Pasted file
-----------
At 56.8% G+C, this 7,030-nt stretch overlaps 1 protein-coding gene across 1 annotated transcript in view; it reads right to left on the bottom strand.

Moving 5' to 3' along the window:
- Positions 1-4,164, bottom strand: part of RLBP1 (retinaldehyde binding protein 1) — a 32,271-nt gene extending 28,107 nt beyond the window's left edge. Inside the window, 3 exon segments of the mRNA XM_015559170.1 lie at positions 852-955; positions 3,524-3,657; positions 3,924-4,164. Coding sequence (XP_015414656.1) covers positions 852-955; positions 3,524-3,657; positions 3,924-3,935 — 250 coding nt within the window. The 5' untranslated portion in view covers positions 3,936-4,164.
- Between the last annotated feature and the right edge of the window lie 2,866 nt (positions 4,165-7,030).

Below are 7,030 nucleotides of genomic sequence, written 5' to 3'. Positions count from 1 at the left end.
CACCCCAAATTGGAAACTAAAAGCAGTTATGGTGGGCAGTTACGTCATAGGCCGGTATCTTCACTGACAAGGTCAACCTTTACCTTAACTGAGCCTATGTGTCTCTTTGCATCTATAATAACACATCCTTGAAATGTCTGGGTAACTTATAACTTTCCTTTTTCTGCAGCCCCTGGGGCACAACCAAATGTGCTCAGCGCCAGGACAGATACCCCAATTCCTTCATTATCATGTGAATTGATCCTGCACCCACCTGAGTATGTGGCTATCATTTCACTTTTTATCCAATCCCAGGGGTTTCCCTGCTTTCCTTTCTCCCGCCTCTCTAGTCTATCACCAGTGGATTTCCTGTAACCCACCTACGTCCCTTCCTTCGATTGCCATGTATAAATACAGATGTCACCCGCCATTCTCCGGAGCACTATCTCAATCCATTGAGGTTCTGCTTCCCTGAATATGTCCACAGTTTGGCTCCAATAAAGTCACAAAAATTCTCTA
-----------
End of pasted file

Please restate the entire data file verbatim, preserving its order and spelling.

At 56.8% G+C, this 7,030-nt stretch overlaps 1 protein-coding gene across 1 annotated transcript in view; it reads right to left on the bottom strand.

Moving 5' to 3' along the window:
- Positions 1-4,164, bottom strand: part of RLBP1 (retinaldehyde binding protein 1) — a 32,271-nt gene extending 28,107 nt beyond the window's left edge. Inside the window, 3 exon segments of the mRNA XM_015559170.1 lie at positions 852-955; positions 3,524-3,657; positions 3,924-4,164. Coding sequence (XP_015414656.1) covers positions 852-955; positions 3,524-3,657; positions 3,924-3,935 — 250 coding nt within the window. The 5' untranslated portion in view covers positions 3,936-4,164.
- Between the last annotated feature and the right edge of the window lie 2,866 nt (positions 4,165-7,030).

Below are 7,030 nucleotides of genomic sequence, written 5' to 3'. Positions count from 1 at the left end.
CACCCCAAATTGGAAACTAAAAGCAGTTATGGTGGGCAGTTACGTCATAGGCCGGTATCTTCACTGACAAGGTCAACCTTTACCTTAACTGAGCCTATGTGTCTCTTTGCATCTATAATAACACATCCTTGAAATGTCTGGGTAACTTATAACTTTCCTTTTTCTGCAGCCCCTGGGGCACAACCAAATGTGCTCAGCGCCAGGACAGATACCCCAATTCCTTCATTATCATGTGAATTGATCCTGCACCCACCTGAGTATGTGGCTATCATTTCACTTTTTATCCAATCCCAGGGGTTTCCCTGCTTTCCTTTCTCCCGCCTCTCTAGTCTATCACCAGTGGATTTCCTGTAACCCACCTACGTCCCTTCCTTCGATTGCCATGTATAAATACAGATGTCACCCGCCATTCTCCGGAGCACTATCTCAATCCATTGAGGTTCTGCTTCCCTGAATATGTCCACAGTTTGGCTCCAATAAAGTCACAAAAATTCTCTA